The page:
I like and I respect as individuals many colleagues who work or have worked for vendors. It does not make a librarian (or non-librarian) a bad person to work for Lexis or Thomson-West or any other vendor or publisher. But I can see very easily that if I worked for one of these outfits and then I were on a committee at AALL, and my boss came to me to lay some pressure on me about an outcome, I might feel a lot of concern about my job and my family! How much more would this affect our association if the position were on the executive board?

Wednesday, August 01, 2012

RESPECT: Musing on AALL Members Forum, 2012

I’ve been thinking about the members’ forum at this year’s AALL. There were a couple issues that came up, seemingly disparate.

1. The Bylaws change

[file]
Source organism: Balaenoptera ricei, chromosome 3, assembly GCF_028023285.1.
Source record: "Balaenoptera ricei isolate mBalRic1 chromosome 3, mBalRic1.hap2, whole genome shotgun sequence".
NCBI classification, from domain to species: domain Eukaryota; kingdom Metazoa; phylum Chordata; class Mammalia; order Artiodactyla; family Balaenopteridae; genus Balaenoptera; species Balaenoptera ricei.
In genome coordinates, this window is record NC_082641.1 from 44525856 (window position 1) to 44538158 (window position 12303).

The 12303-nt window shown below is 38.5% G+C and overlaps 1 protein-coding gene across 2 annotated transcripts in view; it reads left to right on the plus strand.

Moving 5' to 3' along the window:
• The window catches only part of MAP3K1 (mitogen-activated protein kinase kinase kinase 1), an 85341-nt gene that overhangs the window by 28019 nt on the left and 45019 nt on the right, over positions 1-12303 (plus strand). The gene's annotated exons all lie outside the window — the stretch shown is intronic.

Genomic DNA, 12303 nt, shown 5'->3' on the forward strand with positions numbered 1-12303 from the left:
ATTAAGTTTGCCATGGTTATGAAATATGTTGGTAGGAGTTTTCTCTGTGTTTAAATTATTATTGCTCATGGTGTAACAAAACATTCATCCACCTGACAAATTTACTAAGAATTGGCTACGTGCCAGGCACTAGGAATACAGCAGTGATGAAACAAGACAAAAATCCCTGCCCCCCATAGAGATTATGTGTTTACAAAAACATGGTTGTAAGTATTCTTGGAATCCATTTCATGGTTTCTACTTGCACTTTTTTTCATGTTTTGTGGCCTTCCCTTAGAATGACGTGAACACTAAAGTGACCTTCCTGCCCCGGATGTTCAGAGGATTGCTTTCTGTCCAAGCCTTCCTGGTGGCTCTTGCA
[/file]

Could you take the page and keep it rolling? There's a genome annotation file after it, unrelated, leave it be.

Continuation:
This item was introduced gingerly, with the moderator and executive board members obviously waiting for a bunch of angry responses. They had 2 former presidents of the association all ready primed with prepared statements about why it is such a terrific idea and why it’s the future of the association. They sort of didn’t know what to do when they received very little feedback from a fairly silent audience. I stood up and asked them if they would consider issuing any position statement to explain in more detail than had yet been given the reasons for this dramatic and sudden move. The answer was not exactly a position paper, but FAQs, which seems to be the preferred way to communicate with membership these days. People have lost track of how many changes have already been made to the membership category that includes vendors, and there is actually a great deal of confusion right now about what membership rights vendor-employed AALL members already have, so I look forward to the FAQs. But I still do not understand why we are rushing the way we are doing, and I really feel that the process is being non-transparent and procedurally unfair. I might feel less concerned about the content of the bylaw if the process were less stink-intensive!